Thomas North, Calibration & Applications Engineer explains about the importance of calibration to engineers and manufacturers involved in every aspect of measuring technology.
Calibration accurately determines the correlation between the input and the measured output of whatever quantity an instrument is measuring under specified conditions. This then determines the accuracy of the instrument and the results can then be documented. It is very important, particularly for companies meeting ISO 9001 standards – the ultimate global benchmark for quality management – since it ensures that the equipment is working within its correct specifications.
The fundamental benefit of calibration, when done correctly, is the traceability and standardisation of all measured quantities needed to test any structure or device. It is important for companies to prove traceability to national standards. Traceability means a calibration certificate covering the test equipment can be displayed proving that the equipment meets the appropriate standards.
According to the International Standards Organisation, “ISO 10012 specifies the generic requirements and provides guidance for the management of measurement processes and metrological confirmation of measuring equipment used to support and demonstrate compliance with metrological requirements”. All on-site working standard calibrations done by HBM meets the ISO 10012 standards.
Over the past several years there has been a significant movement in industry towards universal amplifiers, such as HBM’s QuantumX range. A universal amplifier is one that can be used for gathering data covering a wide range of measurements from numerous different technologies. The advantage of this approach is that engineers benefit from far greater flexibility while the capital cost outlay is reduced. However, each channel must be calibrated for each of the possible measurements and technologies that might be used.
HBM’s MX840 is an 8-channel universal amplifier from the Quantum X range. It is capable of accepting inputs from a wide range of different signal types including voltages, ½ Bridge, and full bridge giving users tremendous flexibility. Calibrating one of these machines requires 13 steps per channel so that each MX840 module requires a total of 104 calibrations to ensure that it provides the traceability required in modern industry. Calibrating one of these instruments can take a lot of time and expertise to ensure the calibration is carried out properly.
Previously this could have meant excessive downtime and loss of production as the measuring equipment was removed and sent to a calibration laboratory. However, it is now possible to have most data acquisition equipment calibrated on site.
HBM offers a comprehensive travelling calibration service based on the so-called “Blue Tower” that houses all of the complex calibration equipment needed to complete the service on-site and issue a properly authenticated calibration certificate. The “Blue Tower” enables HBM’s team of highly qualified engineers to calibrate a range of high-end data acquisition equipment including the MGCplus, QuantumX series of modules, Spider8, CANhead and the single channel SCOUT55.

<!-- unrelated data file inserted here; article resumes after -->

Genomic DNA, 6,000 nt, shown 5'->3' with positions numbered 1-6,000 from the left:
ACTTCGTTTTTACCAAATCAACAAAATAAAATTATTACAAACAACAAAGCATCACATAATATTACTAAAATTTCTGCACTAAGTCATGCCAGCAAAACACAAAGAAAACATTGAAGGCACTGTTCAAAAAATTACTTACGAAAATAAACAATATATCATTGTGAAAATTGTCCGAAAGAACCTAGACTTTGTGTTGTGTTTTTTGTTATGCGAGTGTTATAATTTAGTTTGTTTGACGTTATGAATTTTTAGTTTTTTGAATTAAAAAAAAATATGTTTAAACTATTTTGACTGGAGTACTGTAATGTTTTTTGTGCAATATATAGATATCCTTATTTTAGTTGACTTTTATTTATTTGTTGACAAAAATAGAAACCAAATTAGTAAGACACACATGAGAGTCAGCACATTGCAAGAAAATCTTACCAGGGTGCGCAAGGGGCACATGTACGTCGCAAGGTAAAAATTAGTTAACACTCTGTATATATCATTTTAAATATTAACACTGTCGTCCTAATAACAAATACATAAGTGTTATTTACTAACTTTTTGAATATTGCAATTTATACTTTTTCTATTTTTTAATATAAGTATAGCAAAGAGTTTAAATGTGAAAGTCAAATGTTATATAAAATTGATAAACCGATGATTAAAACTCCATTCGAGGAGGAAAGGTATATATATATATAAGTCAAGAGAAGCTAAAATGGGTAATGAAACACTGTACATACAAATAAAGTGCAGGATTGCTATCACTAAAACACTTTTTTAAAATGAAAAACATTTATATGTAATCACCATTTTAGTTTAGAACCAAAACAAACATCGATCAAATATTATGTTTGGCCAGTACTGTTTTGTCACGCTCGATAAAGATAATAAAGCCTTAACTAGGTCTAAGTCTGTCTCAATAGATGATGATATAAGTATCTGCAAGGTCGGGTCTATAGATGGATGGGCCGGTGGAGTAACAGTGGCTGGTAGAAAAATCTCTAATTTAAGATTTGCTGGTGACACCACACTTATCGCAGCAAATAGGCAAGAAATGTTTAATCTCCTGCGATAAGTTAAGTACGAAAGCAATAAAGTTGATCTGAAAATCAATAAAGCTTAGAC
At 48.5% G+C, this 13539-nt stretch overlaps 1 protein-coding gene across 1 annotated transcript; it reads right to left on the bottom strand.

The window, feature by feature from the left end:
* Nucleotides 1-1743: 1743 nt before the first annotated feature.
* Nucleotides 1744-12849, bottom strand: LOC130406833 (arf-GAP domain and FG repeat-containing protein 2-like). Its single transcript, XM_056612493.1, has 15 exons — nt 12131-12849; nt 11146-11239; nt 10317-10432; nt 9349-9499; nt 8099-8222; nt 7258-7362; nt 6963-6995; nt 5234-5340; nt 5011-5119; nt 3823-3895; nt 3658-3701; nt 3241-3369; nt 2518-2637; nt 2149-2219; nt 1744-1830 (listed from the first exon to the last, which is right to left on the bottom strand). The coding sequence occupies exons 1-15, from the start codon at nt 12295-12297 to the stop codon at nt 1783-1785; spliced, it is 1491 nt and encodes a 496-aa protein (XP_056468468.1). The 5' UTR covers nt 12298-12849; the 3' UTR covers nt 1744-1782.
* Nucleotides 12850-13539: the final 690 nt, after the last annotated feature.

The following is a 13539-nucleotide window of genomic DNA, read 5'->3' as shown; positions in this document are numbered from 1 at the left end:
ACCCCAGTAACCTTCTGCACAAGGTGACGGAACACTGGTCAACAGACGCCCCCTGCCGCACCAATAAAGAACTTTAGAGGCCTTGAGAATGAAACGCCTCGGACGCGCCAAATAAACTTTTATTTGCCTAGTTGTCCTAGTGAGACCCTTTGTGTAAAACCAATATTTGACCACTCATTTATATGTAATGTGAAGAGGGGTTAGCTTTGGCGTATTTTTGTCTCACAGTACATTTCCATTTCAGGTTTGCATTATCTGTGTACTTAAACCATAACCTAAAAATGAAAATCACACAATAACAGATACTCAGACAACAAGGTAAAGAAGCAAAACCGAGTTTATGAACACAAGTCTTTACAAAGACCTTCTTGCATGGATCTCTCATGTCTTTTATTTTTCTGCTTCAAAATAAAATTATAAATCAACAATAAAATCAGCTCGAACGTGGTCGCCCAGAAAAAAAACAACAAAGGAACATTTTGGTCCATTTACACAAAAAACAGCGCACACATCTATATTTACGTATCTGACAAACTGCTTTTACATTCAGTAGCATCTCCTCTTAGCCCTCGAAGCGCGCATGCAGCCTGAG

Once any DAQ equipment has been properly calibrated an electronic copy of the calibration certificate is sent by email directly to the customer. A signed copy of the calibration certificate is sent out separately. The security of every customer’s data is very important to HBM and a back up of all calibration data is saved on central servers in both company’s UK headquarters in Harrow and its international headquarters in Darmstadt, Germany.
In addition to calibrating HBM equipment in the field, the HBM UK team can also calibrate SoMaT equipment, such as the eDAQ, although this service is performed using a different set of calibration equipment based at Harrow. Equipment calibrated by either calibration tower that fails to meet the calibration standards is sent for repair.
HBM’s on-site service is an extension of one of the best-known and most capable DAkkS standards calibration labs worldwide, which is based at HBM in Darmstadt. Its calibration service provides very high accuracy with measurement uncertainty ranging from 0.005% to 0.02% of the actual value. In addition the calibration service covers a range from 2.5 N to 5 MN for tensile and compressive force; this is the largest range available through DAkkS.
This laboratory is also used to ensure the continued accuracy of the “Blue Tower” as it is returned annually for its own calibration and upgrading to incorporate any recent changes to HBM’s product line up. The SoMaT calibration tower is also checked annually in a similar manner, although this is carried out locally.
HBM recommends that calibration be undertaken approximately once a year for electronic devices and at a maximum interval of two years for transducers although, ultimately, the end-user is responsible for determining calibration intervals. HBM offers maintenance contracts and additional support such as hardware, software and training to reduce the total cost of ownership while ensuring continued reliability and conformance with national standards.
Founded in Germany in 1950, HBM is today the technology and market leader in the field of test and measurement. HBM’s product range comprises solutions for the entire measurement chain, from virtual to physical testing. The company has production facilities in Germany, USA and China and is represented in over 80 countries worldwide.
For more information, please visit www.hbm.com